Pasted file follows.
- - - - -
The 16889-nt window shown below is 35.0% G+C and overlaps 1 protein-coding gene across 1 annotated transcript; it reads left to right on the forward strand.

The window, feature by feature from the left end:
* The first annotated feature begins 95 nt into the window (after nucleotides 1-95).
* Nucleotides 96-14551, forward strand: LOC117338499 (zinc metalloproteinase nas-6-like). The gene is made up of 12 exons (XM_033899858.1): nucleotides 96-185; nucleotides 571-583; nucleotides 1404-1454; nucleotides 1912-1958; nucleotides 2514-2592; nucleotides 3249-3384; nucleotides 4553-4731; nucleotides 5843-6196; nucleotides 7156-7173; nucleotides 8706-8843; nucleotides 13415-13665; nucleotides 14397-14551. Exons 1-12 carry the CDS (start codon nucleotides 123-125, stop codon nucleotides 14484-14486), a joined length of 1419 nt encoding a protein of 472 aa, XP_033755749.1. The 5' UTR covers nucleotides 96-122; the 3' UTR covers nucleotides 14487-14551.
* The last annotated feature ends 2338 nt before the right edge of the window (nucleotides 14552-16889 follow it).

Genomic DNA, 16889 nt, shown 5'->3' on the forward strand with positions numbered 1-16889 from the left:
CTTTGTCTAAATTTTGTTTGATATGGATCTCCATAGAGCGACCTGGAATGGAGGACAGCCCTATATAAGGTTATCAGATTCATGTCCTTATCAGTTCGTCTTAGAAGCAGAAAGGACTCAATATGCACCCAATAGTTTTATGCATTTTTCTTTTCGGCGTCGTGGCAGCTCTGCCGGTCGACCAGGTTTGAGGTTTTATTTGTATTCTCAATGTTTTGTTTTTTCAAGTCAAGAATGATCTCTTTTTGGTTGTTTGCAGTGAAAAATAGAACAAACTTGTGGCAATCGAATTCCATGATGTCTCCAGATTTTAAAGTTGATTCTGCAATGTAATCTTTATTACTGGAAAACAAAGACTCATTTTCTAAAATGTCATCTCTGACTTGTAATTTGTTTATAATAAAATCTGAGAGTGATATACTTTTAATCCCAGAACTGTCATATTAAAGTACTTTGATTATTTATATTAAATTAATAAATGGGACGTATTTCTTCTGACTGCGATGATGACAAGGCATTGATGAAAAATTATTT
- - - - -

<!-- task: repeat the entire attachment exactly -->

The 16889-nt window shown below is 35.0% G+C and overlaps 1 protein-coding gene across 1 annotated transcript; it reads left to right on the forward strand.

The window, feature by feature from the left end:
* The first annotated feature begins 95 nt into the window (after nucleotides 1-95).
* Nucleotides 96-14551, forward strand: LOC117338499 (zinc metalloproteinase nas-6-like). The gene is made up of 12 exons (XM_033899858.1): nucleotides 96-185; nucleotides 571-583; nucleotides 1404-1454; nucleotides 1912-1958; nucleotides 2514-2592; nucleotides 3249-3384; nucleotides 4553-4731; nucleotides 5843-6196; nucleotides 7156-7173; nucleotides 8706-8843; nucleotides 13415-13665; nucleotides 14397-14551. Exons 1-12 carry the CDS (start codon nucleotides 123-125, stop codon nucleotides 14484-14486), a joined length of 1419 nt encoding a protein of 472 aa, XP_033755749.1. The 5' UTR covers nucleotides 96-122; the 3' UTR covers nucleotides 14487-14551.
* The last annotated feature ends 2338 nt before the right edge of the window (nucleotides 14552-16889 follow it).

Genomic DNA, 16889 nt, shown 5'->3' on the forward strand with positions numbered 1-16889 from the left:
CTTTGTCTAAATTTTGTTTGATATGGATCTCCATAGAGCGACCTGGAATGGAGGACAGCCCTATATAAGGTTATCAGATTCATGTCCTTATCAGTTCGTCTTAGAAGCAGAAAGGACTCAATATGCACCCAATAGTTTTATGCATTTTTCTTTTCGGCGTCGTGGCAGCTCTGCCGGTCGACCAGGTTTGAGGTTTTATTTGTATTCTCAATGTTTTGTTTTTTCAAGTCAAGAATGATCTCTTTTTGGTTGTTTGCAGTGAAAAATAGAACAAACTTGTGGCAATCGAATTCCATGATGTCTCCAGATTTTAAAGTTGATTCTGCAATGTAATCTTTATTACTGGAAAACAAAGACTCATTTTCTAAAATGTCATCTCTGACTTGTAATTTGTTTATAATAAAATCTGAGAGTGATATACTTTTAATCCCAGAACTGTCATATTAAAGTACTTTGATTATTTATATTAAATTAATAAATGGGACGTATTTCTTCTGACTGCGATGATGACAAGGCATTGATGAAAAATTATTT